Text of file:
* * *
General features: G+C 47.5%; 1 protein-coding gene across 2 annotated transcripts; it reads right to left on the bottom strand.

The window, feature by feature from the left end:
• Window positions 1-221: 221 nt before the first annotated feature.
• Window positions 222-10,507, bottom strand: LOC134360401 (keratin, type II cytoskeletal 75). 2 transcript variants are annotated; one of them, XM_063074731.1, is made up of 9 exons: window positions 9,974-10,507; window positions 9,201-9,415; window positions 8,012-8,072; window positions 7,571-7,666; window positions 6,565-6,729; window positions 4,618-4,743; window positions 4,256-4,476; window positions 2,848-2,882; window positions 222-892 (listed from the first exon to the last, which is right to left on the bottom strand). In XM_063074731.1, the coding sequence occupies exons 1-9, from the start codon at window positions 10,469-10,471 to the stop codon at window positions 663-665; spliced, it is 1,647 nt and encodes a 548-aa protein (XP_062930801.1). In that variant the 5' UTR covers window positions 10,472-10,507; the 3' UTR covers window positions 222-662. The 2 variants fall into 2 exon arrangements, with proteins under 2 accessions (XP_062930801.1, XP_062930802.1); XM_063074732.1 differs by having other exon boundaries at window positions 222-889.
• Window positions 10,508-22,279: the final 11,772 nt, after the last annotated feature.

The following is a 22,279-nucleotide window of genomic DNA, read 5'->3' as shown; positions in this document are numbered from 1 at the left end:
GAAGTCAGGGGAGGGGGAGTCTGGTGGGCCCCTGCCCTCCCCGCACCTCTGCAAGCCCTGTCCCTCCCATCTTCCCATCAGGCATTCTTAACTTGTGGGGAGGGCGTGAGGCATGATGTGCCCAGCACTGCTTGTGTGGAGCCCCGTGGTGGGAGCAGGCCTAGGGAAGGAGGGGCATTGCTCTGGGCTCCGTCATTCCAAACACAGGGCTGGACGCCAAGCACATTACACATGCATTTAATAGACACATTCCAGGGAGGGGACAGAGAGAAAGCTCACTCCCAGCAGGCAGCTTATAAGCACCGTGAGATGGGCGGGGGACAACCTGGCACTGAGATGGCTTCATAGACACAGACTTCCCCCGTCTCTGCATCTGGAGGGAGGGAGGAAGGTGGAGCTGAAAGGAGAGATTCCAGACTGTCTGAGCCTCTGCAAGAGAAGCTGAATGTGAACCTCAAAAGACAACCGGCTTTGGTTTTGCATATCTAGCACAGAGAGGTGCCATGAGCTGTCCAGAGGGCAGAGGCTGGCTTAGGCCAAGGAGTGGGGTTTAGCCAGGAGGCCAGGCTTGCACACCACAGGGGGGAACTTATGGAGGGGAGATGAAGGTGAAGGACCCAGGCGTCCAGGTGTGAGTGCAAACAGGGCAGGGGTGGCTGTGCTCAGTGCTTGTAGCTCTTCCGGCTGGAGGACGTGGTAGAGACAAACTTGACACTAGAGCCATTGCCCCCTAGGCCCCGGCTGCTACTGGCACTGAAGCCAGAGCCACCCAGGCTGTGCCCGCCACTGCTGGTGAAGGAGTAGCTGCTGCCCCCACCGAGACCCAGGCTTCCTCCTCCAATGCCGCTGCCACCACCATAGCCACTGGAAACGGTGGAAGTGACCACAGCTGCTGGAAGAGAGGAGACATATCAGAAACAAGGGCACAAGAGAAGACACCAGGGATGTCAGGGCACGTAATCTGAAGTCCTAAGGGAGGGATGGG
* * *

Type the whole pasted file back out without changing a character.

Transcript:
General features: G+C 47.5%; 1 protein-coding gene across 2 annotated transcripts; it reads right to left on the bottom strand.

The window, feature by feature from the left end:
• Window positions 1-221: 221 nt before the first annotated feature.
• Window positions 222-10,507, bottom strand: LOC134360401 (keratin, type II cytoskeletal 75). 2 transcript variants are annotated; one of them, XM_063074731.1, is made up of 9 exons: window positions 9,974-10,507; window positions 9,201-9,415; window positions 8,012-8,072; window positions 7,571-7,666; window positions 6,565-6,729; window positions 4,618-4,743; window positions 4,256-4,476; window positions 2,848-2,882; window positions 222-892 (listed from the first exon to the last, which is right to left on the bottom strand). In XM_063074731.1, the coding sequence occupies exons 1-9, from the start codon at window positions 10,469-10,471 to the stop codon at window positions 663-665; spliced, it is 1,647 nt and encodes a 548-aa protein (XP_062930801.1). In that variant the 5' UTR covers window positions 10,472-10,507; the 3' UTR covers window positions 222-662. The 2 variants fall into 2 exon arrangements, with proteins under 2 accessions (XP_062930801.1, XP_062930802.1); XM_063074732.1 differs by having other exon boundaries at window positions 222-889.
• Window positions 10,508-22,279: the final 11,772 nt, after the last annotated feature.

The following is a 22,279-nucleotide window of genomic DNA, read 5'->3' as shown; positions in this document are numbered from 1 at the left end:
GAAGTCAGGGGAGGGGGAGTCTGGTGGGCCCCTGCCCTCCCCGCACCTCTGCAAGCCCTGTCCCTCCCATCTTCCCATCAGGCATTCTTAACTTGTGGGGAGGGCGTGAGGCATGATGTGCCCAGCACTGCTTGTGTGGAGCCCCGTGGTGGGAGCAGGCCTAGGGAAGGAGGGGCATTGCTCTGGGCTCCGTCATTCCAAACACAGGGCTGGACGCCAAGCACATTACACATGCATTTAATAGACACATTCCAGGGAGGGGACAGAGAGAAAGCTCACTCCCAGCAGGCAGCTTATAAGCACCGTGAGATGGGCGGGGGACAACCTGGCACTGAGATGGCTTCATAGACACAGACTTCCCCCGTCTCTGCATCTGGAGGGAGGGAGGAAGGTGGAGCTGAAAGGAGAGATTCCAGACTGTCTGAGCCTCTGCAAGAGAAGCTGAATGTGAACCTCAAAAGACAACCGGCTTTGGTTTTGCATATCTAGCACAGAGAGGTGCCATGAGCTGTCCAGAGGGCAGAGGCTGGCTTAGGCCAAGGAGTGGGGTTTAGCCAGGAGGCCAGGCTTGCACACCACAGGGGGGAACTTATGGAGGGGAGATGAAGGTGAAGGACCCAGGCGTCCAGGTGTGAGTGCAAACAGGGCAGGGGTGGCTGTGCTCAGTGCTTGTAGCTCTTCCGGCTGGAGGACGTGGTAGAGACAAACTTGACACTAGAGCCATTGCCCCCTAGGCCCCGGCTGCTACTGGCACTGAAGCCAGAGCCACCCAGGCTGTGCCCGCCACTGCTGGTGAAGGAGTAGCTGCTGCCCCCACCGAGACCCAGGCTTCCTCCTCCAATGCCGCTGCCACCACCATAGCCACTGGAAACGGTGGAAGTGACCACAGCTGCTGGAAGAGAGGAGACATATCAGAAACAAGGGCACAAGAGAAGACACCAGGGATGTCAGGGCACGTAATCTGAAGTCCTAAGGGAGGGATGGG